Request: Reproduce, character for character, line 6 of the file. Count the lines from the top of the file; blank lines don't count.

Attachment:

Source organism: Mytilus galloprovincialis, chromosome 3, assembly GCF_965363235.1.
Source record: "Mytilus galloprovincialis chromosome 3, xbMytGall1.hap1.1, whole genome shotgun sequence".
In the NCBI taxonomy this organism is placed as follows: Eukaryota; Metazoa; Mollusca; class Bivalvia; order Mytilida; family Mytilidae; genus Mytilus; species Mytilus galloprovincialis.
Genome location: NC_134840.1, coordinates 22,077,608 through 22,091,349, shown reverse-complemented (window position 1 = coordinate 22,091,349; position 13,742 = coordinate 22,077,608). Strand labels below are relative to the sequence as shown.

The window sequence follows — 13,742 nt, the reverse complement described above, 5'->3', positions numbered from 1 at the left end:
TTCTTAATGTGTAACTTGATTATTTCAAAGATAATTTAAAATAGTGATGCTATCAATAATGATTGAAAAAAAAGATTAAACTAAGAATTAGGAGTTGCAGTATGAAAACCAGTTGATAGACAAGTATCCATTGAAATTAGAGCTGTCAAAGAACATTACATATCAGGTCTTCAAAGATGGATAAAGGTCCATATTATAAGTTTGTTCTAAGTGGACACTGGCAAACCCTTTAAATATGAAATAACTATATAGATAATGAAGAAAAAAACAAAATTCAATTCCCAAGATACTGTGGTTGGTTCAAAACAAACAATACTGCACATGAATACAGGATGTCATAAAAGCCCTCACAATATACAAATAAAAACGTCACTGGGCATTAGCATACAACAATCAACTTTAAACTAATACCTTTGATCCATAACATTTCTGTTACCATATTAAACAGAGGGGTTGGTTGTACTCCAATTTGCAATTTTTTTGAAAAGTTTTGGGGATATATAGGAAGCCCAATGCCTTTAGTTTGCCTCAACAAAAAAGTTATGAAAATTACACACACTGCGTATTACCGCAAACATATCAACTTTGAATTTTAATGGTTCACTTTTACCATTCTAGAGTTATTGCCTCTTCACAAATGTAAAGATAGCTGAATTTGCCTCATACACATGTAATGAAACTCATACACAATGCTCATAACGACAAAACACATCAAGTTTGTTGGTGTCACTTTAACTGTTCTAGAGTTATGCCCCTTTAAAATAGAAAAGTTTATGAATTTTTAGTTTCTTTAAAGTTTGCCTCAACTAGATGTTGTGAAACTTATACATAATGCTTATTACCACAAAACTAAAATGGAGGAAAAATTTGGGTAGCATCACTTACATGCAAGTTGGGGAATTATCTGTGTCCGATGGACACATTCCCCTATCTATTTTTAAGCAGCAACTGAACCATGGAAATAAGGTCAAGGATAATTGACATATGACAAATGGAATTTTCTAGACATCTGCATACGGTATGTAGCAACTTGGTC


TTCTTAATGTGTAACTTGATTATTTCAAAGATAATTTAAAATAGTGATGCTATCAATAATGATTGAAAAAAAAGATTAAACTAAGAATTAGGAGTTGCAGTATGAAAACCAGTTGATAGACAAGTATCCATTGAAATTAGAGCTGTCAAAGAACATTACATATCAGGTCTTCAAAGATGGATAAAGGTCCATATTATAAGTTTGTTCTAAGTGGACACTGGCAAACCCTTTAAATATGAAATAACTATATAGATAATGAAGAAAAAAACAAAATTCAATTCCCAAGATACTGTGGTTGGTTCAAAACAAACAATACTGCACATGAATACAGGATGTCATAAAAGCCCTCACAATATACAAATAAAAACGTCACTGGGCATTAGCATACAACAATCAACTTTAAACTAATACCTTTGATCCATAACATTTCTGTTACCATATTAAACAGAGGGGTTGGTTGTACTCCAATTTGCAATTTTTTTGAAAAGTTTTGGGGATATATAGGAAGCCCAATGCCTTTAGTTTGCCTCAACAAAAAAGTTATGAAAATTACACACACTGCGTATTACCGCAAACATATCAACTTTGAATTTTAATGGTTCACTTTTACCATTCTAGAGTTATTGCCTCTTCACAAATGTAAAGATAGCTGAATTTGCCTCATACACATGTAATGAAACTCATACACAATGCTCATAACGACAAAACACATCAAGTTTGTTGGTGTCACTTTAACTGTTCTAGAGTTATGCCCCTTTAAAATAGAAAAGTTTATGAATTTTTAGTTTCTTTAAAGTTTGCCTCAACTAGATGTTGTGAAACTTATACATAATGCTTATTACCACAAAACTAAAATGGAGGAAAAATTTGGGTAGCATCACTTACATGCAAGTTGGGGAATTATCTGTGTCCGATGGACACATTCCCCTATCTATTTTTAAGCAGCAACTGAACCATGGAAATAAGGTCAAGGATAATTGACATATGACAAATGGAATTTTCTAGACATCTGCATACGGTATGTAGCAACTTGGTC